Just as you said, Marcy, talking to the people really is the most interesting
part--the three hours went by so quickly.
And I did send Sally a brief but gracious thank you for allowing us to join
That's all for now.
Thanks for doing that outreach! The one lady who took brochures and said
she's a Libertarian at heart is worth it alone.
Anyone want to report on the movie? I think I'll make Kai go see it with
I loved the movie. The seven libertarians I was with felt similarly. I plan
to purchase the DVD when it's available.
I found it thrilling, moving, and magnificent overall. It was the first time
I ever applauded at the end of a movie. (I don't know why I did, since none
of the participants were around to hear it.)
I suspect non-libertarians will not be touched by it.
Warm regards, Michael
Amazing. *Most* though not all, of the reactions I heard after the
screening of "Atlas Shrugged" in South Lake Tahoe seemed quite
positive, if perhaps not as enthusiastic as yours. By contrast, most
of the Students for Liberty group who watched it on Friday apparently
felt as I do -- that the film was little short of a disaster. I don't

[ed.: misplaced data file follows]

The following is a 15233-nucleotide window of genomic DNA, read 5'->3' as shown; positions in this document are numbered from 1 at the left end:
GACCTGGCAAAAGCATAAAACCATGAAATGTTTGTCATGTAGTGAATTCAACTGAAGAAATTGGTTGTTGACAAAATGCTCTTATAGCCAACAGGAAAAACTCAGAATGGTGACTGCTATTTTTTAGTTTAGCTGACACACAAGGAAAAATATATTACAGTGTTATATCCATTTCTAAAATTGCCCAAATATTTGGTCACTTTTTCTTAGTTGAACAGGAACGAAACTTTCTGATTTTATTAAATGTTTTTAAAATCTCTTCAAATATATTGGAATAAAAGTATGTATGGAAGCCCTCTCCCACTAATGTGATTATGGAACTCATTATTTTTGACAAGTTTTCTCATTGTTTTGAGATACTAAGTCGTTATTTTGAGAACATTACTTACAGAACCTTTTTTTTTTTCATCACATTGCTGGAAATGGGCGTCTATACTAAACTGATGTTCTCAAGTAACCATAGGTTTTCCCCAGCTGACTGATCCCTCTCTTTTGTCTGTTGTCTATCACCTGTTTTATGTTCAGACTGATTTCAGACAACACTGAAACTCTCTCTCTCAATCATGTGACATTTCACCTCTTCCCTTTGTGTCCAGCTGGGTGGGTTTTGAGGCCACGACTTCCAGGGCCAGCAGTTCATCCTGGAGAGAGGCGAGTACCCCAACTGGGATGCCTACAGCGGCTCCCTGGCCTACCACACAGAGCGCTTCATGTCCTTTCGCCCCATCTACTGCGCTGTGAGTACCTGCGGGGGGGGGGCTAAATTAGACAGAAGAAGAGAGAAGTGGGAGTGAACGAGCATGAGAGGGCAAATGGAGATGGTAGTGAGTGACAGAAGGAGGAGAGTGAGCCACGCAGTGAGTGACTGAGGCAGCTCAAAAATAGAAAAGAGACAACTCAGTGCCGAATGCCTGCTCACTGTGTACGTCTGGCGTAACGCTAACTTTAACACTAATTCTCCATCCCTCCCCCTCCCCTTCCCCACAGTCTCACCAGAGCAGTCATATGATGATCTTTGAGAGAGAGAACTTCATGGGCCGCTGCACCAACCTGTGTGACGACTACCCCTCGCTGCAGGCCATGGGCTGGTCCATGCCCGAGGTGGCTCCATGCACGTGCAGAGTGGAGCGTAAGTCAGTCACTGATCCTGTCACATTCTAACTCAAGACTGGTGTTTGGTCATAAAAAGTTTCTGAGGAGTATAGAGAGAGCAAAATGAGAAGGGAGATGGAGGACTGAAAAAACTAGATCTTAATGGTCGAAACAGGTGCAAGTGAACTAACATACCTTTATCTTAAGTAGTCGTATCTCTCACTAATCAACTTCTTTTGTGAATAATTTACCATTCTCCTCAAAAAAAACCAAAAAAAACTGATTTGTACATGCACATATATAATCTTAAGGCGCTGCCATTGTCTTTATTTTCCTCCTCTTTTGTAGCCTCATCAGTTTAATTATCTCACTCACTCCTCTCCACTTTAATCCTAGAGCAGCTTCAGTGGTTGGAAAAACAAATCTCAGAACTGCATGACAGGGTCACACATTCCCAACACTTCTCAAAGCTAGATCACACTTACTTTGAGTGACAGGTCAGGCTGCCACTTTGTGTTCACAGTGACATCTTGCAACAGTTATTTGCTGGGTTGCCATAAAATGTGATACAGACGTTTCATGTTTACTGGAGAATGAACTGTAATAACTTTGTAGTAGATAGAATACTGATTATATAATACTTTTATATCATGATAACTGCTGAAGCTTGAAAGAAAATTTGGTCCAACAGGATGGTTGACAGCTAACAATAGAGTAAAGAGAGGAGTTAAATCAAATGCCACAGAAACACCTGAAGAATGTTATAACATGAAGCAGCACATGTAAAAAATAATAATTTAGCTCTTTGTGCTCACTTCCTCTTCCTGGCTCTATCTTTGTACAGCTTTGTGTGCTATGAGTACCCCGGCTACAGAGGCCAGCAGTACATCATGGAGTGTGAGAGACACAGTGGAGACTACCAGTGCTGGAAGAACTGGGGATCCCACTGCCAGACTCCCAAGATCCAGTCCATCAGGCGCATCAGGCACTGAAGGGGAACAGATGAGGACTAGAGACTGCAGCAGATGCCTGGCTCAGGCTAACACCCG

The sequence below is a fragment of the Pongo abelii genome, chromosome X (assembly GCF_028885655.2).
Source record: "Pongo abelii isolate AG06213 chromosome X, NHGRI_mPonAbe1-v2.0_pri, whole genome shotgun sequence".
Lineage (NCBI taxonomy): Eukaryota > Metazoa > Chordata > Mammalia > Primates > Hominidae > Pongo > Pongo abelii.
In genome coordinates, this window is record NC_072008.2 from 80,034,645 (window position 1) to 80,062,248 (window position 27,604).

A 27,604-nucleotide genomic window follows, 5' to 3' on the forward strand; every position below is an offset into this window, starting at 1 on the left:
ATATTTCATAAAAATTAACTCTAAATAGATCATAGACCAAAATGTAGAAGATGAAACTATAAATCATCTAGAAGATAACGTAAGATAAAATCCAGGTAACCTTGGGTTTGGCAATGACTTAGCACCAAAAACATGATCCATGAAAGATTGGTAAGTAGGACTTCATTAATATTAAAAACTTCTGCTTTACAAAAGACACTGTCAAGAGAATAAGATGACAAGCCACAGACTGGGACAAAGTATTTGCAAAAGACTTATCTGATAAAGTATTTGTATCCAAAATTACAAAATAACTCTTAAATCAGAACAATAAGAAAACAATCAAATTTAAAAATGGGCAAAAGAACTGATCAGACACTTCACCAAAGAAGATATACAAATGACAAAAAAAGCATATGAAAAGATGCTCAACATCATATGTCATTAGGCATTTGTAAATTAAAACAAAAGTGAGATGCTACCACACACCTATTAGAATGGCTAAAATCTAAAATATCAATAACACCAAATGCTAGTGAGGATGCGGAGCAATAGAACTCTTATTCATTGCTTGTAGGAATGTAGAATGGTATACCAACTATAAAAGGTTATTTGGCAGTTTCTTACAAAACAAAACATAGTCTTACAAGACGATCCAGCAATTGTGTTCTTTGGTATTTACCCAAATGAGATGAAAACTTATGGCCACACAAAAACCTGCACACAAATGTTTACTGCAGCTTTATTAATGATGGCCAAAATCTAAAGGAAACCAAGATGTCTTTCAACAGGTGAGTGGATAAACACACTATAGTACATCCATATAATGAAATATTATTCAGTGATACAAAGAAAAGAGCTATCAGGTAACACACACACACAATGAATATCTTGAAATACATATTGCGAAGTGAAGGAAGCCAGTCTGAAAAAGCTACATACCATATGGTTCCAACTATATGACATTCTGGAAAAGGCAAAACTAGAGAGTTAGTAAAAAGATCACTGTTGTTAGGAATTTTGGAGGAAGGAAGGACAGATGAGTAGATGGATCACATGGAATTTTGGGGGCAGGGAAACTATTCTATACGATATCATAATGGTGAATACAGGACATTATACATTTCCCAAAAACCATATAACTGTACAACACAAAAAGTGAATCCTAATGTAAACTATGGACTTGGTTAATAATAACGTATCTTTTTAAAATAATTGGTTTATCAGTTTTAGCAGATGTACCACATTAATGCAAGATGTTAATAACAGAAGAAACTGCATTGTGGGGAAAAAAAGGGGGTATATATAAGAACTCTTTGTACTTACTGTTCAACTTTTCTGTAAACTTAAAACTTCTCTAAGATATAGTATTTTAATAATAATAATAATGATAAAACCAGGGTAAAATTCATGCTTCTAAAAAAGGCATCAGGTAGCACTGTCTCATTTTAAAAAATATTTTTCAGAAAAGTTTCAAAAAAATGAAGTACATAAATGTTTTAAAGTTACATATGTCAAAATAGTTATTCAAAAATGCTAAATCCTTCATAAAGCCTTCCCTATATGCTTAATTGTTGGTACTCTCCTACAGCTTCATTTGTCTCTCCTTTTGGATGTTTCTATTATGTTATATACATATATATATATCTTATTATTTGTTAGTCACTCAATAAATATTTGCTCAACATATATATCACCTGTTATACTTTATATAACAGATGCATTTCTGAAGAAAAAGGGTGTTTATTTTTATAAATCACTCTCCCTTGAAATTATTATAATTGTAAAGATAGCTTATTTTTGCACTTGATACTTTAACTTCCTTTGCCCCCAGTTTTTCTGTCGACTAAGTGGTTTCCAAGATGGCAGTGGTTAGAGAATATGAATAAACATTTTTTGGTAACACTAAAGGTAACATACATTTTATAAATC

think it communicated Rand's ideas well at all; I think you're right
that non-libertarians won't be touched by it. I wasn't touched either;
I thought most of the acting was mediocre, or perhaps it was mainly
the fault of the casting. In any case, the characters did not convey
the nobility and heroism, nor the villains the contemptibility or
evil, that the book did. Setting the story in the present did not work
for me either. What did you find laudable about it?
Aubrey and Marcy, thanks so much for tabling at the Tea Party rally.
I had meant to attend as well, and had even written to Sally asking
about speaking (she said I could speak during the open mic), but ended
up not having enough time before heading to Berkeley.
Thanks also Aubrey for the heads up about the protest for Yemen, and
Marcy for passing along Ann's message about the important Police
Commission hearing on Wednesday. I hope to attend both those events.
Love & Liberty,
((( starchild )))
I am so glad (and grateful) you did the tabling and you enjoyed it. It does not matter that you did not convert people on the spot. In my opinion, the idea is for LPSF to have a presence, to communicate its ideals, and to let what we say sink into the minds of the audience.